Chinese aviation expansion 10% below full potential
“Double-digit air traffic growth is a certainty in an economy growing by 8-10% annually, but controls over fares, routes, aircraft purchases, airport charges, fuel supply and distribution services are keeping China’s aviation market from achieving its full potential”, said Executive Chairman of the Centre for Asia Pacific Aviation, Peter Harbison.
The Outlook report states this situation is unlikely to change soon. Total domestic deregulation was attempted in the mid 1990s with disastrous results on airline profitability and – after the arduous airline consolidation efforts of the first part of this decade – central controls will likely be maintained for the foreseeable future. In any case, it is doubtful that China’s out-dated and over-burdened airport and ATM infrastructure could cope with growth rates much above the already industry-leading levels.
“An unfortunate by-product of these controls is that they may delay the advent of genuine domestic LCCs in China’s market until the end of the decade. China’s nascent independent private airline sector will find the going tough in this environment and will largely remain confined to serving niche roles”, said Mr Harbison.
The Outlook Report finds that while 2006 was a challenging year for China’s major airlines financially, the outlook for earnings for the entire sector in 2007 is much better, due to lower fuel prices.
“Well-managed and politically favoured Air China can look forward to another good year in 2007, especially as greater network cooperation with Cathay Pacific comes online. Air China will join Star and Cathay Pacific will remain with oneworld – linkages that will come under inevitable scrutiny over the medium term, but not in the next 12 months”, said Mr Harbison.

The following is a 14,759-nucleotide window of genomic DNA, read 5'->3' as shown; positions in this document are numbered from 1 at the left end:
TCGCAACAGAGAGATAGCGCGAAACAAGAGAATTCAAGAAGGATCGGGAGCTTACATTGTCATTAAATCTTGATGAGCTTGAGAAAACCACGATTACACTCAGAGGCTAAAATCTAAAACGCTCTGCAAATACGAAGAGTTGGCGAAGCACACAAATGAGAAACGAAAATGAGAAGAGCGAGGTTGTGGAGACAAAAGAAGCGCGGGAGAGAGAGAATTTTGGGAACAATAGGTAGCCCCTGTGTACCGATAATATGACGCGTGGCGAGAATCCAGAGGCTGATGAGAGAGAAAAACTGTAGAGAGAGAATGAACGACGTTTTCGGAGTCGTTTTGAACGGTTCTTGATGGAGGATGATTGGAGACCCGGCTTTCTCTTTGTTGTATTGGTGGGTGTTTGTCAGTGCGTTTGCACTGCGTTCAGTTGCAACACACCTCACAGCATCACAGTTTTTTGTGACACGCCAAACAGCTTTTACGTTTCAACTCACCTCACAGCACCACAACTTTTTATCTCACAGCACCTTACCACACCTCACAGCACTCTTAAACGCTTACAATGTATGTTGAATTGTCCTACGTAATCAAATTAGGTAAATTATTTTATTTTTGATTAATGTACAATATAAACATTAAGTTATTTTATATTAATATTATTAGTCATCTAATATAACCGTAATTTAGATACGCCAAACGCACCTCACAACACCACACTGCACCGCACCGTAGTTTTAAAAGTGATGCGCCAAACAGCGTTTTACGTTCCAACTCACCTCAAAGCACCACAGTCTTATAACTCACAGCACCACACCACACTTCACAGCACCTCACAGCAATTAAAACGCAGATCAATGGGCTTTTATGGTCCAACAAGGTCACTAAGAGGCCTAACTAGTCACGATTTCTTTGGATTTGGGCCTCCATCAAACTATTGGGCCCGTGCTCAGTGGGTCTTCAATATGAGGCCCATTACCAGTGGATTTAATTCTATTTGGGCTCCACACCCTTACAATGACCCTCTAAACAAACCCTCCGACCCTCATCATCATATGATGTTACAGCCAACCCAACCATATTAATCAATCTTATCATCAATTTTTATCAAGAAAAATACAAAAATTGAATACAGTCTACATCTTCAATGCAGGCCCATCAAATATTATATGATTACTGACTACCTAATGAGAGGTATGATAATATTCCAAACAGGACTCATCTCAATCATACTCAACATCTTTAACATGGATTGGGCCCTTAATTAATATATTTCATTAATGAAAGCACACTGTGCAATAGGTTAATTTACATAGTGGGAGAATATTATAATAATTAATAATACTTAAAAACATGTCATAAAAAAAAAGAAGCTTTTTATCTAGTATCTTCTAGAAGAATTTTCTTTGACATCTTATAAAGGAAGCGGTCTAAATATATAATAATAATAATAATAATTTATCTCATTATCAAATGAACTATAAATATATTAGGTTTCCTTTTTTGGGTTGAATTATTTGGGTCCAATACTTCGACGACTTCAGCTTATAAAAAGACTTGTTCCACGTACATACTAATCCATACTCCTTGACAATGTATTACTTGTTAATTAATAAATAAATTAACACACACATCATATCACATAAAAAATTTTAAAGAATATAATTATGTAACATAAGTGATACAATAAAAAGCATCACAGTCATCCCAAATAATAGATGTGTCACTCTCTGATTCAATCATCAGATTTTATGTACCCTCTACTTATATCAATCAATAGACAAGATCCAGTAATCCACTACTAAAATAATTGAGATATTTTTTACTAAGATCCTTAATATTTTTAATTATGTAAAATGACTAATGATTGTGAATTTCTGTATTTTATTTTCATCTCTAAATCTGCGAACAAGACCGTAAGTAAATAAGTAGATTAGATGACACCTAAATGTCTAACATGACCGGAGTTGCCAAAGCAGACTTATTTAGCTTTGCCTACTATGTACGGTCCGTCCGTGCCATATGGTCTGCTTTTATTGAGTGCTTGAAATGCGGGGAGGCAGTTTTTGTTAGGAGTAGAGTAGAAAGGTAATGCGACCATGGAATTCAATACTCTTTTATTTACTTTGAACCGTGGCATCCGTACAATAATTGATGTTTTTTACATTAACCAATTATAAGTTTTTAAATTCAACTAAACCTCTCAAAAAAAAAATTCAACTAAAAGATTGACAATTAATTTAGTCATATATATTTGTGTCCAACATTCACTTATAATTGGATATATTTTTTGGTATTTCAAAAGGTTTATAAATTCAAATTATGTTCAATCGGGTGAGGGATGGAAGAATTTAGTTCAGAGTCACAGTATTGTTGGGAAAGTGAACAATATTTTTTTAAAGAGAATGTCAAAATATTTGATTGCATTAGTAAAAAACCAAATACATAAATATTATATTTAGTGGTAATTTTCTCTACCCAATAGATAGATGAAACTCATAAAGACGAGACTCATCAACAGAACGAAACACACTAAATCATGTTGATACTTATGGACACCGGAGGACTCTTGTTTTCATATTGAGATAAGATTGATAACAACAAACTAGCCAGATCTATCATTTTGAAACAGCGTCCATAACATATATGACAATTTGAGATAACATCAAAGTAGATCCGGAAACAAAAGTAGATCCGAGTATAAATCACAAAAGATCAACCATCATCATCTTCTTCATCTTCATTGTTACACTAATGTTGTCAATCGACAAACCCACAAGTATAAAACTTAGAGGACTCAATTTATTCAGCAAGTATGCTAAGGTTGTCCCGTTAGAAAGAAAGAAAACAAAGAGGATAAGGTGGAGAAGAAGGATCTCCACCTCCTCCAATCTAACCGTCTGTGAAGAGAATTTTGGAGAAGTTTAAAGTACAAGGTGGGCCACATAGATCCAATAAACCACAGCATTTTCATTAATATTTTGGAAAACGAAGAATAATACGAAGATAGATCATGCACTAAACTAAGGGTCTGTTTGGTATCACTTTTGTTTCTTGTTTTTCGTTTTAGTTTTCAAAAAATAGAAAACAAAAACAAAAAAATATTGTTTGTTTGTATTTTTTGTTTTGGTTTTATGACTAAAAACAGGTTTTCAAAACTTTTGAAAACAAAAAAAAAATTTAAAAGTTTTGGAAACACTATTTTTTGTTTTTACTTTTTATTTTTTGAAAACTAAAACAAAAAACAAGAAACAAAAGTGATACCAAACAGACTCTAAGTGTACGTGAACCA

China Southern Airlines needs quickly to find a partner for its freight business, according to the Outlook Report, or risk getting left behind, particularly with FedEx moving into Guangzhou by 2008. The carrier will join SkyTeam in the second half of 2007, and has unveiled its biggest ever-international expansion, to build its hub at Guangzhou and raise profits after a lower than hoped for domestic returns. China Eastern Airlines also needs a savvy strategic investor to help turnaround its struggling operation in the highly competitive Shanghai market.
“There is a growing hunger by the Government for foreign investment, which is eager to reduce the CAAC’s burden of funding airport infrastructure – a role it clearly does not want to retain in the long term”, said Mr Harbison.
The Outlook Report also predicts long haul international access to China will continue to be restricted so long as China’s flag carriers are unable to compete effectively for foreign inbound travelers. This situation will continue so long as their awkward branding and offshore distribution problems remain unresolved – perhaps provoking the need for innovative foreign partnerships.
These findings from part of the Centre’s 181-page outlook report, available now at centreforaviation.com. This year’s report covers the Big Issues facing Asia Pacific aviation in 2007, including LCCs, liberalisation, restructuring, aircraft orders/deliveries, skills, funding, security, the environment and the economy.
The overall themes of ‘Outlook 2007: Dawn of a New Era’ include an impending “full frontal attack” on flag carriers commencing in 2007, and the continued unfolding of the influential LCC story in Asia.